Consumers begin their Black Friday specials shopping as Macys opens their doors at 5pm on Thanksgiving Day on November 28, 2019 in New York. Bryan R. Smith | AFP | Getty Images Retailers could end up having a strong finish to 2020, despite all of the challenges that the coronavirus pandemic has dealt the industry,… Read More »Retail trade group sees holiday sales up 3.6% to 5.2%, posting ‘strong finish’ to 2020 in spite of pandemic
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Consumers begin their Black Friday specials shopping as Macys opens their doors at 5pm on Thanksgiving Day on November 28, 2019 in New York.
Bryan R. Smith | AFP | Getty Images
Retailers could end up having a strong finish to 2020, despite all of the challenges that the coronavirus pandemic has dealt the industry, according to a new forecast that cites a strong stock market, rising home values and record personal savings rates as factors that could boost spending.
The National Retail Federation said Monday it expects holiday sales during November and December to rise between 3.6% and 5.2% year over year, amounting to between $755.3 billion and $766.7 billion.
“Given the pandemic, there is uncertainty about consumers’ willingness to spend,” NRF Chief Economist Jack Kleinhenz said. “But with the economy improving, most have the ability to spend.”
With spending on travel and entertainment largely sidelined, consumers have more money to spend on other items, the group said.
Last year, holiday sales rose 4% to $729.1 billion, NRF said. And holiday sales on average have increased 3.5% for the past five years. The sales forecast excludes automobile dealers, gasoline stations and restaurants.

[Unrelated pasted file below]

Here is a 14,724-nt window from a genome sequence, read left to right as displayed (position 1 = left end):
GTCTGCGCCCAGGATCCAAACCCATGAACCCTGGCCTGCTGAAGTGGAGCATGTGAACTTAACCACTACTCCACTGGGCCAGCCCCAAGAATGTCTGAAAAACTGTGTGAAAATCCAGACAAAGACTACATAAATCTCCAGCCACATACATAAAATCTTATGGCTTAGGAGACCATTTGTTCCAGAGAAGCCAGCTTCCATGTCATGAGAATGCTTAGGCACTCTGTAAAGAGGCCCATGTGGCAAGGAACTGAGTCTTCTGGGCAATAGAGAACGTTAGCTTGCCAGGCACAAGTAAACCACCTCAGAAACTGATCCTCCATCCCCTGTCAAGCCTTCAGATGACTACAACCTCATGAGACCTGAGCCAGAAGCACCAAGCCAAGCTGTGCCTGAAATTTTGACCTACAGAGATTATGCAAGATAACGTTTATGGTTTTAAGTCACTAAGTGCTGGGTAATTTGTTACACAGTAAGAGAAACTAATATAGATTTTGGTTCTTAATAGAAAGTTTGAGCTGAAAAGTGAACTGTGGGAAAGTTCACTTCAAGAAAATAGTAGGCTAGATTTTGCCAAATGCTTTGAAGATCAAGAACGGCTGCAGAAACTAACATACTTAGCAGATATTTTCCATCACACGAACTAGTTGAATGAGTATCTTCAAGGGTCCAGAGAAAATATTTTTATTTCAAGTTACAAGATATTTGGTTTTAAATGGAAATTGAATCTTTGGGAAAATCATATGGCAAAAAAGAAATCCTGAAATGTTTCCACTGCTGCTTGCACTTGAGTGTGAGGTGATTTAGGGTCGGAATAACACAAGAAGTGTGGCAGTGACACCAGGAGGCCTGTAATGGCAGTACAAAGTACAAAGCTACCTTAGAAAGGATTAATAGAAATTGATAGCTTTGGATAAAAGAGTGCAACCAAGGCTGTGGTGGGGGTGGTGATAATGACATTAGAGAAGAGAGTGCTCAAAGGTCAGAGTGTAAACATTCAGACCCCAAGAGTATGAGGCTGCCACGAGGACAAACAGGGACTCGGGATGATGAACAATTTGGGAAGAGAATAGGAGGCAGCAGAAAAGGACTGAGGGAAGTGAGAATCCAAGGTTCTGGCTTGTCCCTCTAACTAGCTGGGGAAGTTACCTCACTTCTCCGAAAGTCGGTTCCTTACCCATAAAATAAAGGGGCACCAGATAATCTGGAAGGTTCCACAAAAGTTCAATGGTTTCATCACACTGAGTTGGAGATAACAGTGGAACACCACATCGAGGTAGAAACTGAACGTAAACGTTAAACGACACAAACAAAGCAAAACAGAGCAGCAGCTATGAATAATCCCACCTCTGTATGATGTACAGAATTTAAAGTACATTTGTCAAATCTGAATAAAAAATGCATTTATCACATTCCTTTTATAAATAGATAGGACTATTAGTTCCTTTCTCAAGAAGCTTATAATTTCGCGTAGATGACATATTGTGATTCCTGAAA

Some shoppers may look to avoid crowded stores, which will shift more spending online, the group said. Retailers have also been urging shoppers to use services like curbside pickup to try to ease the stresses on their supply chains. NRF is projecting a jump of 20% to 30% in online and other non-store sales, amounting to between $202.5 billion and $218.4 billion this holiday season, compared with $168.7 billion in 2019.
“The outlook for the holiday season is very bright,” NRF President and CEO Matt Shay said during a call with members of the media. “We’ve seen consumers are very engaged [and] looking for opportunities to celebrate. … We expect a strong finish to the season.”
The forecast this year from NRF, the industry’s leading trade group, was delayed by the uncertainty stemming from the coronavirus pandemic. Typically, NRF releases its expectations in early October.
The presidential election earlier this month also was a distraction for consumers, especially during the period when votes were still being counted. The back-and-forth talks around the potential for additional government stimulus, which would have been a welcomed gift for consumers and companies ahead of the holidays, has proven to be another wildcard.
Retail sales in the United States increased by less than expected in October. The possibility still remains that sales could be hurt further by the spike in Covid infections and deaths since Election Day. Unemployment remains elevated, and some states have once again begun to shutter indoor dining, and roll out other restrictions that could result in additional furloughs or layoffs.